The flabbergasting decline is due to a number of causes (I’ll have to go into some detail to prove my point). 1) Banks are hesitant to lend and households are hesitant to borrow because of historically high mortgage debts, which were cause by (and caused) a house price boom.  2) Pension funds (the Netherlands have, in a relative sense, the largest pension funds of the world) do not step in because they are weary of real investments and prefer ‘safe assets’. 3) Derivatives led (on top of the problems mentioned above!) to severe losses of some the ‘housing corporations’ (here a very good english article about this by Ernst Labruyere), a problem which is not solved by suing the banksters which sold these derivatives but by, in effect, taxing the other corporations to cover the losses, a financial blow which comes on top of 4) additional new taxes for these corporations (taxes which are, in the end, of course paid by the renters). The corporations are of course reacting to this situation by decreasing cash expenses, i.e. postponing investments in new houses. 5) The government slowly decreases the maximum ‘loan to value’ ratio of new mortgages (which is still over 100%, by the way) which puts pressure on house prices and, i.e., on new construction projects as people need time to adjust their balance sheets to this new situation. Also, 6) some municipalities were slow to decrease the price of building plots. At the same time, experts state that quite some new houses are still needed! The point: all kind of institutional and historical changes prevent an upswing of building, despite low-interest rates and exceptionally large amounts of available savings.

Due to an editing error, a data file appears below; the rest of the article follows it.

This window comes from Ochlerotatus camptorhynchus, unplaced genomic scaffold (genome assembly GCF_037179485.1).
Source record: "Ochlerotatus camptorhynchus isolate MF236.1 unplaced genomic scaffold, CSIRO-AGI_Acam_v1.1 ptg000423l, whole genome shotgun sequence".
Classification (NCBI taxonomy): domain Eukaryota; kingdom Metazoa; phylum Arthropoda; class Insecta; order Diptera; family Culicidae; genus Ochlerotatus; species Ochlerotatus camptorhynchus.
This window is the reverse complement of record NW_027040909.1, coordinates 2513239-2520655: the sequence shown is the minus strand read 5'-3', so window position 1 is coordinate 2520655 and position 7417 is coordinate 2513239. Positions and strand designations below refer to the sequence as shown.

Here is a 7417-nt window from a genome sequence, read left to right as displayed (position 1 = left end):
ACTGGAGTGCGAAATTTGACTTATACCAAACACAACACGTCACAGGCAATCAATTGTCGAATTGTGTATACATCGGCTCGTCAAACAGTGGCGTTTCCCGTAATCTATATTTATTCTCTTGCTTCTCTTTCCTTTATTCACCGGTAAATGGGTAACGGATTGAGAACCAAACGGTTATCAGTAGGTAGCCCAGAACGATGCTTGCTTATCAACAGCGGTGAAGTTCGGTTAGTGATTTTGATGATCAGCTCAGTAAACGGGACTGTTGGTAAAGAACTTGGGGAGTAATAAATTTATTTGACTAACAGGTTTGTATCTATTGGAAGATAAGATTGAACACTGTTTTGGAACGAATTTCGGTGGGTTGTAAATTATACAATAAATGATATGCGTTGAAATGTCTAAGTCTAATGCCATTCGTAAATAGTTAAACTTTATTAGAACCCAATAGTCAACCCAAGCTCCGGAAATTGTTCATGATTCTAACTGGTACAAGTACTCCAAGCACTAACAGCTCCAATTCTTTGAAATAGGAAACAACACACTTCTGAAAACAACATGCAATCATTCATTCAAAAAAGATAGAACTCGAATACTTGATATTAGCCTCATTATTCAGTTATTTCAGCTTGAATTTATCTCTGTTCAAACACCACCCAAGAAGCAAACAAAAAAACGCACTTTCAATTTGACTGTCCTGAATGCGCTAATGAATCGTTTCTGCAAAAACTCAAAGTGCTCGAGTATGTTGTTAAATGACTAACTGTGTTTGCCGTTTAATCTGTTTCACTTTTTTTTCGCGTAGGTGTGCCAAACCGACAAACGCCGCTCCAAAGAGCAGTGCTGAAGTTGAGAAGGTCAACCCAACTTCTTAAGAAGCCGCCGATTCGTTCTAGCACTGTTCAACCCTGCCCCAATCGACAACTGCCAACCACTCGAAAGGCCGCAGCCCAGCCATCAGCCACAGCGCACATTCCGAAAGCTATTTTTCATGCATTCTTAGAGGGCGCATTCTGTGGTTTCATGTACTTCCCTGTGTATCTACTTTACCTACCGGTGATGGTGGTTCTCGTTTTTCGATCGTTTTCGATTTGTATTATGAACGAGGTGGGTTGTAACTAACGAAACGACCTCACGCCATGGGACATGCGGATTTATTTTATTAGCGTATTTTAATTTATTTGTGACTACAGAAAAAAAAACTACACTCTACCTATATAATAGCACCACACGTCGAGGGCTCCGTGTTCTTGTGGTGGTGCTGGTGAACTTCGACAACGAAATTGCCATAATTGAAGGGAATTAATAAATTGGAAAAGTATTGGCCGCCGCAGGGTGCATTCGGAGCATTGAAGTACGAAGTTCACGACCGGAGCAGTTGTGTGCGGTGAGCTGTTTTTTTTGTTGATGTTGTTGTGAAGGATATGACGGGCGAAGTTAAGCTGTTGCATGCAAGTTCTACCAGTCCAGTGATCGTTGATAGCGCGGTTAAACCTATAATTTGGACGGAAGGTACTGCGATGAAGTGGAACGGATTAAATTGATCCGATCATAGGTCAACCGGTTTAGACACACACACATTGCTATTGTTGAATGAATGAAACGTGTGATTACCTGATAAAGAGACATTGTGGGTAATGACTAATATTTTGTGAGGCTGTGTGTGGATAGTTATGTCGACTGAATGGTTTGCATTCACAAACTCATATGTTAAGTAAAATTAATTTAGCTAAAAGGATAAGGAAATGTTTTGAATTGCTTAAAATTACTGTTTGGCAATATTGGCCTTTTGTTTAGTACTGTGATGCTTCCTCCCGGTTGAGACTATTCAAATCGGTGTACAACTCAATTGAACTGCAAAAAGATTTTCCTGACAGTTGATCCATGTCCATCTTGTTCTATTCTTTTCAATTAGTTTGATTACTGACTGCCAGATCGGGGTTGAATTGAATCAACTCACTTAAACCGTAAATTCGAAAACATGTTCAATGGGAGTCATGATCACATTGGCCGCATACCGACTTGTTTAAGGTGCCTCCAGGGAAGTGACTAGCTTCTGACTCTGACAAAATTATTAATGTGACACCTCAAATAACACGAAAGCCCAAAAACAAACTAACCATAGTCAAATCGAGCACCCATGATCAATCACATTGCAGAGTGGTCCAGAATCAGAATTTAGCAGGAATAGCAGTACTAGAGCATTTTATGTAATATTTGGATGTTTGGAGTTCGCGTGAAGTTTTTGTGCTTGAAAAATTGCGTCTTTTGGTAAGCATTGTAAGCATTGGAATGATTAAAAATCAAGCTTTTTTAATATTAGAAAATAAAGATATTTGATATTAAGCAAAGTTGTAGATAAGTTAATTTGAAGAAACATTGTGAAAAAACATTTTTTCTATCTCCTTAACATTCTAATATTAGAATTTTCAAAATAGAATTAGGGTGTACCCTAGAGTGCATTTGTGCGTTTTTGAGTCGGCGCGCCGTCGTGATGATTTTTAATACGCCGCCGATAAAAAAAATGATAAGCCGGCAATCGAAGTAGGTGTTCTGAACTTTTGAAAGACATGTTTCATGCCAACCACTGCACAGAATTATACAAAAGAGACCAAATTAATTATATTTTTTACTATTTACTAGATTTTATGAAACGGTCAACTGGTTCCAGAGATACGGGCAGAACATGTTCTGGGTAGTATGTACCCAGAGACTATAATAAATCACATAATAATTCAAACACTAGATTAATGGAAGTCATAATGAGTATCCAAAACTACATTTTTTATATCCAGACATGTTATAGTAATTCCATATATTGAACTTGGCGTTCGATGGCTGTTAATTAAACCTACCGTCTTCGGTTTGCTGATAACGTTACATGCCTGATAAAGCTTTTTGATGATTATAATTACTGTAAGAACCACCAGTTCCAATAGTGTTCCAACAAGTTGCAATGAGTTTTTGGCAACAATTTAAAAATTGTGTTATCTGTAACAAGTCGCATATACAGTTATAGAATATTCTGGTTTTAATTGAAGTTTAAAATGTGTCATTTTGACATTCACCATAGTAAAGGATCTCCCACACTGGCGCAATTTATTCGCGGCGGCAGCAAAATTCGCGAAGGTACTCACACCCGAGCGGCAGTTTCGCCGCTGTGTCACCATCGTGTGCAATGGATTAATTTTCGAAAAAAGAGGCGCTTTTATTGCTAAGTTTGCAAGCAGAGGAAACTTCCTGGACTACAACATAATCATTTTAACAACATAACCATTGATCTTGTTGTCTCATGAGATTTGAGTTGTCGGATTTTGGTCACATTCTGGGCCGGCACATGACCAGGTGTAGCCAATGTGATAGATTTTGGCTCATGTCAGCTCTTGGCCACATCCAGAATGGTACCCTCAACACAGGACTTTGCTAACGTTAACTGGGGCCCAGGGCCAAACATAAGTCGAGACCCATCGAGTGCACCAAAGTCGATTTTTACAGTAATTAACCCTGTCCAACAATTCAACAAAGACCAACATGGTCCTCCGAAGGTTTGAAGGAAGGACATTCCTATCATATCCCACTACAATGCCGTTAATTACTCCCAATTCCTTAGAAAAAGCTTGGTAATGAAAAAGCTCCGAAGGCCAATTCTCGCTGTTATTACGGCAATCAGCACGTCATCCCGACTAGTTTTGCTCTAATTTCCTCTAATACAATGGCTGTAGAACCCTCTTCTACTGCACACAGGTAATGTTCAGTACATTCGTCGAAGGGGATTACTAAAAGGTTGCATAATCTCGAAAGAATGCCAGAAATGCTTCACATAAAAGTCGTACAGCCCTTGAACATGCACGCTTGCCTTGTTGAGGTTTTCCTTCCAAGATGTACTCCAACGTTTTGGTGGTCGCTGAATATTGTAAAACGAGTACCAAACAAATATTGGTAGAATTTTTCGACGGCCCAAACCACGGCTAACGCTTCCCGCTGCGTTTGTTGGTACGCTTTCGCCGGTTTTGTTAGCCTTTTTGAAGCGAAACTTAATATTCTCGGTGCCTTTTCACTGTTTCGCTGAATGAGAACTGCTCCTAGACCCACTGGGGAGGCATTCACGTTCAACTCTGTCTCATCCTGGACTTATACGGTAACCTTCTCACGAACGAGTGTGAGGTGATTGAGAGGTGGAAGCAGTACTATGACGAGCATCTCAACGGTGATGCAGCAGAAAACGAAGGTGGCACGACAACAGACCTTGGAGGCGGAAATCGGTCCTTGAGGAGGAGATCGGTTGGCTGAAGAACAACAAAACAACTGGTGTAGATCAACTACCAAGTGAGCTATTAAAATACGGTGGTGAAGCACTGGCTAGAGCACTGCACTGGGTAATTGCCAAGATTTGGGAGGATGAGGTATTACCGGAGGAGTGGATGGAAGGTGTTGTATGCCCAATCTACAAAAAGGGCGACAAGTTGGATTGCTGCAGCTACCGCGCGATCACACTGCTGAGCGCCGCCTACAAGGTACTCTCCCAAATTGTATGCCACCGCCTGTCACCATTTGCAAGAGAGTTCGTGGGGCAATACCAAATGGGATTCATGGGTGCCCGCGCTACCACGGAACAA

E) The monetary transmission channel does not work, in the Eurozone. Despite the best efforts of the ECB, interest rates in the ‘periphery’ are, though possibly coming down, still high. Read Draghi (see the link above).

F) The drive for (much) lower nominal wages of course does not help. Greece is, at this moment, in a situation of outright and vicious debt deflation caused by a 20 to 25% decrease of nominal wages in combination with a severe decline in the stock of money. IS-LM does not really take account of such situations.

Again, I kind of like the IS-LM model. But when you use it to analyse the Eurozone you have to take account of this kind of ‘operational detail’: interest policies are of limited use. In the Eurozone, IS-LM tells us that more direct purchasing power creating central bank policies are needed, like directly lending to non-financial companies by central banks or buying non-performing loans.